Fishing rights have been a sticking point in Brexit negotiations since talks began. Currently, foreign companies own the rights to catch more than 130,000 tonnes of fish every year that are part of England’s fishing quota. This equates to more than £160m (€179m) worth of the English quote being in the hands of vessels owned by companies based in Iceland, Spain and the Netherlands, according to reports – some 55 percent of the quota’s annual value in 2019.
Sovereignty over fishing is a key aspect of the UK’s taking back control from Brussels.
Yet, many European fishing officials refuse to accept this notion, including Gerard Van Balsfoort, Pelagic Freezer Trawler Association in the Netherlands who vowed to not lose the battle over Britain’s waters.
He said: “It is a very simple game: whatever you gain, I lose and vice versa.”
He was then asked by ITV whether he was willing to lose this game.
He replied: “No. No, we are not.”
He continued: “We have a very simple message: don’t change the current systems.”
As things stand, international law gives each state the rights and duties of stewardship over the marine resources that fall under their exclusive economic zone (EEZ) – a strip of sea that extends up to 200 nautical miles beyond that state’s territorial waters.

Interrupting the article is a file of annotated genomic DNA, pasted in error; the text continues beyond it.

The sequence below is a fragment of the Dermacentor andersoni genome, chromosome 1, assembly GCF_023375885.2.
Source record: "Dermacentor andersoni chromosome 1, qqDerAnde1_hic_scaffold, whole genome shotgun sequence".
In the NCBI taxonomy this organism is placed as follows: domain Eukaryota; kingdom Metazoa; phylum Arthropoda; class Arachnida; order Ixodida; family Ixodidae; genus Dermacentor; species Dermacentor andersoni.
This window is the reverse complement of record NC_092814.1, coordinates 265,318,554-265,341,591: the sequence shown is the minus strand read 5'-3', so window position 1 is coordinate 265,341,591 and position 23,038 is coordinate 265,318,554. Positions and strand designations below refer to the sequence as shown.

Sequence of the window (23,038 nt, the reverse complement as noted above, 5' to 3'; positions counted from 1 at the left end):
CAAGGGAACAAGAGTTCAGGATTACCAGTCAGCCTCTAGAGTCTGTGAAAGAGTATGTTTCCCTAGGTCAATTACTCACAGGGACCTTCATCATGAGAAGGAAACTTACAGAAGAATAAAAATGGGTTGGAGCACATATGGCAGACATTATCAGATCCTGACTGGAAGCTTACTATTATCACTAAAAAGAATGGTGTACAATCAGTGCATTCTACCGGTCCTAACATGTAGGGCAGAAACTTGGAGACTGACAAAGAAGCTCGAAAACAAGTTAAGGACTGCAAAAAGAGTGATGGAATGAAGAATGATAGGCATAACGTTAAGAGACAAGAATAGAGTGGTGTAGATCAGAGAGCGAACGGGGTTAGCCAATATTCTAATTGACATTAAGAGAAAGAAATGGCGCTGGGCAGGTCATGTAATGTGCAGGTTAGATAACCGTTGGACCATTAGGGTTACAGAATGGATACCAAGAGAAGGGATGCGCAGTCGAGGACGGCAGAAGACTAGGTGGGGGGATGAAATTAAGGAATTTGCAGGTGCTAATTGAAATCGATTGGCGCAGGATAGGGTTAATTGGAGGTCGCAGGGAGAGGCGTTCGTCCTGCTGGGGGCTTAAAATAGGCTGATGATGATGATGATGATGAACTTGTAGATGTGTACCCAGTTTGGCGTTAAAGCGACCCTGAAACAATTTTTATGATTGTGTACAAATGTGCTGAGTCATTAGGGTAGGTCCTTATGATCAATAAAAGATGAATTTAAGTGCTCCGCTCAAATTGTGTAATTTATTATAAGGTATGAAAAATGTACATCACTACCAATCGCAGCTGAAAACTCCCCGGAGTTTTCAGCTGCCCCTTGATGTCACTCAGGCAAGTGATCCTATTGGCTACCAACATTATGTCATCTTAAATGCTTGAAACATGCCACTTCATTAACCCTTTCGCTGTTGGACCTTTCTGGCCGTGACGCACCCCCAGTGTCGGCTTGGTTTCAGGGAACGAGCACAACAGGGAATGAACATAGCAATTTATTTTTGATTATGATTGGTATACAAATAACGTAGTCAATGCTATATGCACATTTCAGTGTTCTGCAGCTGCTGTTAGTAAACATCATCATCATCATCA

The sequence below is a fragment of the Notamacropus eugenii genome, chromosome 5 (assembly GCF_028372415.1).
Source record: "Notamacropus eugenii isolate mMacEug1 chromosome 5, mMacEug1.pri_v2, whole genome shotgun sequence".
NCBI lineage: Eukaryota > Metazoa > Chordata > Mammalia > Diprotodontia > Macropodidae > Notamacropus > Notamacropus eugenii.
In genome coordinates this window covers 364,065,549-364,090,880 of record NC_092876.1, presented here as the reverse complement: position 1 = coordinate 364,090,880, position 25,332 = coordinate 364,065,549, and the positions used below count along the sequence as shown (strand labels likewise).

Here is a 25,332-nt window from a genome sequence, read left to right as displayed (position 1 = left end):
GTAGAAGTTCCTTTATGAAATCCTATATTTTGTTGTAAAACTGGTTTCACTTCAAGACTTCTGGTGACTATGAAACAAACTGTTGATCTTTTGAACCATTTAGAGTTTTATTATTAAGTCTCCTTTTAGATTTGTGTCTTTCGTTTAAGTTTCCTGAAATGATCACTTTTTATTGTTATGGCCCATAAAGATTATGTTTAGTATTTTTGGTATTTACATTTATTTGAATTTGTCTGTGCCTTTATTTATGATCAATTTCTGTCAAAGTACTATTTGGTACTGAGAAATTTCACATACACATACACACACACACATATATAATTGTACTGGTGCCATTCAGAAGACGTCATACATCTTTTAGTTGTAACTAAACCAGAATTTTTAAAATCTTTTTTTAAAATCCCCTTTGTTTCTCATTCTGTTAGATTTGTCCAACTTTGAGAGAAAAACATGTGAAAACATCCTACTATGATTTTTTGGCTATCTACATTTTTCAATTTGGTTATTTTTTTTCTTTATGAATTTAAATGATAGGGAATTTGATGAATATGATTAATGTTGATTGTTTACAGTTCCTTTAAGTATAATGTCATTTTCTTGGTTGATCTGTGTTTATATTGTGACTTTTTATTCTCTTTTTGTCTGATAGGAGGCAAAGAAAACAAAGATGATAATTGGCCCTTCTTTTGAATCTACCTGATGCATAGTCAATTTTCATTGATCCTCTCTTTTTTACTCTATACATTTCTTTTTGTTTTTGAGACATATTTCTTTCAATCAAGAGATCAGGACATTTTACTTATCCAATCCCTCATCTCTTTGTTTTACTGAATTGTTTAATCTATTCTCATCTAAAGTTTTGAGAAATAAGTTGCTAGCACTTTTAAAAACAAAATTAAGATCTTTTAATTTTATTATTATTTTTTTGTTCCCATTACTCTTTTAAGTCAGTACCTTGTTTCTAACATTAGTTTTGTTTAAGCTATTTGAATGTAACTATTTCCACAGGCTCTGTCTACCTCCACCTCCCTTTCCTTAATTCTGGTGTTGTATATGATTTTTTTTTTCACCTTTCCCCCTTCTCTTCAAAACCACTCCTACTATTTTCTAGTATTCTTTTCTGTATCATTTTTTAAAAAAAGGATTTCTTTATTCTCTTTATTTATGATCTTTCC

Under the EU’s Common Fisheries Policy (CFP) all areas are treated as one, giving countries like Spain, France and the Netherlands access to the UK’s waters.
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Now, the EU’s automatic access right to fish in UK waters is removed.
However, warnings on Brussels’ side remain.
Express.co.uk reported today that French President Emmanuel Macron is refusing to drop his hardline demands for continued access to Britain’s waters.
French MEP Nathalie Loiseau, insisting any future relationship with the UK would rest on EU vessels being given fishing rights in Britain, said: “Much progress has been made. But there are still important disagreements, and the UK must move on them.
“In the same way that we are preparing for reciprocal access to our markets, the UK must accept reciprocal access to our waters for our fishermen.”
She continued: “If the United Kingdom wants to continue to trade with Europe without hindrance, it must undertake not to choose production standards that diverge from ours, for example in terms of the environment or health.”
Mr Macron, meanwhile, appears to want equal access for European fishermen in UK waters as the price for any trade deal.